Suppliers and Retailers are currently mining information derived from consumers’ buying patterns to directly target their online and offline marketing and advertising campaigns to a particular segment of the population. Most social networking platforms (e.g. Facebook, LinkedIn) are now providing the basis for analytics on behavioral patterns that companies are using to derive significant information.

5. Data and File storage

If you decide to use the cloud, it can offer you the possibility of storing your personal files. After that, you can easily access, and retrieve them from any web-enabled interface from any location. Furthermore, the cloud web service interfaces are usually simple to operate at any time. To tell the truth, you will have scalability, speed, high availability, and security for your environment. Also, in this setting, businesses are only paying for the amount of cloud storage they are really consuming. They do so without the worries of managing the daily maintenance of the storage infrastructure.

There is also the possibility to store the data either on or off premises depending on the regulatory compliance requirements. Data is stored in virtualized pools of storage hosted by a third party based on the customer specification requirements.

6. Disaster recovery

How does seem when you lose data/files in your computer to hackers without having the ability to get them back? With that in mind, disaster recovery is yet another benefit derived from using cloud. Based on the cost effectiveness of a disaster recovery (DR) solution that provides faster recovery from a mesh of different physical locations at a much lower cost that the native DR site with rigid procedures, fixed assets and an expensive cost.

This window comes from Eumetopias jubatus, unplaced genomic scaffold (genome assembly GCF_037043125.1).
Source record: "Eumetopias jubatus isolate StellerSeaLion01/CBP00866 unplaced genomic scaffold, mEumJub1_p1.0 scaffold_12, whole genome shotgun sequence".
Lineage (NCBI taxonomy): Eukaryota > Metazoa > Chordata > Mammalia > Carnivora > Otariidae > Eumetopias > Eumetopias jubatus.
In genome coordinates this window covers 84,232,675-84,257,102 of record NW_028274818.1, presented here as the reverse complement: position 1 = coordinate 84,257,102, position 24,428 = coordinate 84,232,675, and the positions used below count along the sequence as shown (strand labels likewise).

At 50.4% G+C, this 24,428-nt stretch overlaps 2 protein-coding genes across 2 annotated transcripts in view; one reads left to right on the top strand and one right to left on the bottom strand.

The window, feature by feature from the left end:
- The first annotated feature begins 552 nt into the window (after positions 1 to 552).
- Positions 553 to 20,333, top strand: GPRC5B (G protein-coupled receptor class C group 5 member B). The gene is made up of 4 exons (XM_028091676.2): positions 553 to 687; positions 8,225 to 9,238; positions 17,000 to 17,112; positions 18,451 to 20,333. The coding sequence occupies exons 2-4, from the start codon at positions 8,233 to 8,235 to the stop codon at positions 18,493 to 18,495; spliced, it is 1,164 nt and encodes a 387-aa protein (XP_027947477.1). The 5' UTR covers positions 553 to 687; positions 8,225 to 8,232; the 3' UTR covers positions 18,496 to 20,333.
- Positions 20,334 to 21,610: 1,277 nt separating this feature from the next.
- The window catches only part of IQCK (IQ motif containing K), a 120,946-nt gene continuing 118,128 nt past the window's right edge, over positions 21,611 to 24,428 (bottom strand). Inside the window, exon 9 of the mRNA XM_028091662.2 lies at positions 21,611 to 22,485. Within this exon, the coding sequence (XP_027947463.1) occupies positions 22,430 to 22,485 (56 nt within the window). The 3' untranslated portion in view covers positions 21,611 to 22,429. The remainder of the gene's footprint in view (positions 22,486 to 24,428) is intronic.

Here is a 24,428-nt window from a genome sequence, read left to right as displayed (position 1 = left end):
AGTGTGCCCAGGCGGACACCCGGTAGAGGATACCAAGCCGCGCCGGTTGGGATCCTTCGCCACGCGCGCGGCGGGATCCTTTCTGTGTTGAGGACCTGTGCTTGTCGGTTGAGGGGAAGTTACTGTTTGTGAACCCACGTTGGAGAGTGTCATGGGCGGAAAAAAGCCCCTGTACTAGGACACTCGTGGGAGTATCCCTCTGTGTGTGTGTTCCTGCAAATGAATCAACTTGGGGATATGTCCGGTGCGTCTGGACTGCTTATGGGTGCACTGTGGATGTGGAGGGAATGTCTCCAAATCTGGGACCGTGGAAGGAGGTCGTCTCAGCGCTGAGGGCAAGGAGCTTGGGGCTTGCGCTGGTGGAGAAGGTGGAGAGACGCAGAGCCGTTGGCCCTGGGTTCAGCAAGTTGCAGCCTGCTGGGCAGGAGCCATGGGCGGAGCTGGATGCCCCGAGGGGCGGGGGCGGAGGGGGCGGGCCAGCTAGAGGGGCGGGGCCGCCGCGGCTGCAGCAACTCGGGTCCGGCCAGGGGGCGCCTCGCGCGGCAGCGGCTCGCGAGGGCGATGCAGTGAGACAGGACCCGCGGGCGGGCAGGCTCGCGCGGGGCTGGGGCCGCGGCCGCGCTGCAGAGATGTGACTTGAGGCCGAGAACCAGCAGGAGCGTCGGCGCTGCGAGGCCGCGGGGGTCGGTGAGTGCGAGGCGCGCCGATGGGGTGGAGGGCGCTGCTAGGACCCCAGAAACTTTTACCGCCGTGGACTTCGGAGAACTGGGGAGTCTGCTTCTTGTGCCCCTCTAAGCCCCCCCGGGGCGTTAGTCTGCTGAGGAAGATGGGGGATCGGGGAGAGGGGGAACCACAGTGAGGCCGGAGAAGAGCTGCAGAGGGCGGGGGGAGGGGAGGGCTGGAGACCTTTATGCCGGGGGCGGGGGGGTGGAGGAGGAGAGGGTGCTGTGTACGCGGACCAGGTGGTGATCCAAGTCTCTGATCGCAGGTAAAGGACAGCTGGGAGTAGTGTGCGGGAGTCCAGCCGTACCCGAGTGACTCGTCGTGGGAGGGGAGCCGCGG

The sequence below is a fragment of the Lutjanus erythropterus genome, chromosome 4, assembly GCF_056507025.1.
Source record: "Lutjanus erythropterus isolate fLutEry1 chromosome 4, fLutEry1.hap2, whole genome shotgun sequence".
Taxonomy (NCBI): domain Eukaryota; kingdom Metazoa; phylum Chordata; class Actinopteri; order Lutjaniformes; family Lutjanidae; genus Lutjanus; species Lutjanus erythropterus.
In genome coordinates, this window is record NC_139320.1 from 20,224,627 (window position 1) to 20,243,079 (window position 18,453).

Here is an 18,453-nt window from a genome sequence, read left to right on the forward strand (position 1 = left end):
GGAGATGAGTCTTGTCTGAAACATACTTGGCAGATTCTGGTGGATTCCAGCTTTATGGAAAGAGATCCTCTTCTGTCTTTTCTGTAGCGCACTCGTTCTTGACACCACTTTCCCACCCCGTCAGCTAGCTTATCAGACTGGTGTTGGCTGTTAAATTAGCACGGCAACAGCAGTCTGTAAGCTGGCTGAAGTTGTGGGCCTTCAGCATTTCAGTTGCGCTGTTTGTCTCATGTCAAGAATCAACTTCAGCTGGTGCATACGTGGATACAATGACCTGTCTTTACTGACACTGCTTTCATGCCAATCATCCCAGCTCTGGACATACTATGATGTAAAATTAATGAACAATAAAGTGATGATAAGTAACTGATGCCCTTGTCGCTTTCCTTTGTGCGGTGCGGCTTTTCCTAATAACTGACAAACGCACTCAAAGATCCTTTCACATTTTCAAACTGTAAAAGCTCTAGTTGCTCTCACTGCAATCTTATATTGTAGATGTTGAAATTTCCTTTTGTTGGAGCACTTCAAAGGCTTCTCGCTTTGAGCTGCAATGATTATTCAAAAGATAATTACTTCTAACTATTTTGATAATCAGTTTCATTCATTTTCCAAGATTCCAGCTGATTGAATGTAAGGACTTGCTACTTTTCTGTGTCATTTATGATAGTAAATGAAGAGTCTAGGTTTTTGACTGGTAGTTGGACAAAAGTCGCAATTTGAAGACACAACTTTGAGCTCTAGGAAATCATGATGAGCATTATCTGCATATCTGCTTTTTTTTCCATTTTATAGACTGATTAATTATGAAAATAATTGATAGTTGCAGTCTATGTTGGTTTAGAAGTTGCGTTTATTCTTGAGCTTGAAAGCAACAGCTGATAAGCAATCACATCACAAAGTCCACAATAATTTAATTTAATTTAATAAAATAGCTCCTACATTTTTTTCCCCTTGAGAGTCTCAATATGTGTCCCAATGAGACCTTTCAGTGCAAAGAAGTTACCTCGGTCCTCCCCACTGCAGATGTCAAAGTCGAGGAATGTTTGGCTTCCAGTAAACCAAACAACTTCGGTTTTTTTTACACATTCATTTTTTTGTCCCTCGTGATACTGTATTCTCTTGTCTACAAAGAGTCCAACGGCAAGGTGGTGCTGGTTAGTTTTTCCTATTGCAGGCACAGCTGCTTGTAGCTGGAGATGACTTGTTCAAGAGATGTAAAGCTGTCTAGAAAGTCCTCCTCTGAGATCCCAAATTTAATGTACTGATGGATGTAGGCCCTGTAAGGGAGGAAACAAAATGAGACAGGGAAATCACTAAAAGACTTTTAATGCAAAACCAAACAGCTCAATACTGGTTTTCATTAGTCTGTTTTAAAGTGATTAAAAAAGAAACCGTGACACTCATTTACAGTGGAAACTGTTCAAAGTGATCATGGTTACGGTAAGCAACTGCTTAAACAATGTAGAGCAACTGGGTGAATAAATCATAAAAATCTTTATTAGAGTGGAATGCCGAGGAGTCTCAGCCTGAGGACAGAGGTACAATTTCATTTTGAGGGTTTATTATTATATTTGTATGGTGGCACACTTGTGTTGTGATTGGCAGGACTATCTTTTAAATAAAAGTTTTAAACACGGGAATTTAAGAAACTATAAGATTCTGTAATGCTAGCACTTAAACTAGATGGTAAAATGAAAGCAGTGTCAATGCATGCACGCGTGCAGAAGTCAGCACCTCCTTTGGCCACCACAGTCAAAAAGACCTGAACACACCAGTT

7. Backup to Remote Servers

Backing up data to remote servers has always been a time-consuming and complex operation. You will agree that this involves (i) maintaining a set of tapes or drives, (ii)manually collecting them and (iii) dispatching them to a backup facility with all the inherent problems that might happen in between the originating and the backup site. Generally speaking, this new method of ensuring a backup is performed is not immune to problems such as running out of backup media. Going forward, there is also time to load the backup devices for a restore operation, which takes time and is prone to human errors and malfunctions.

In conclusion, Cloud-based backup, while not being the complete remedy, is certainly a far cry from what it used to be some time ago. Now, you can robotically dispatch data to any location across the wire with the assurance that neither, availability, capacity nor security can be an issue.

Finally, while the list of the above uses of cloud computing is not exhaustible, it surely give an reason to use the cloud when comparing to more traditional alternatives to increase information technology (IT) infrastructure flexibility, as well as leverage on mobile computing and big data analytics.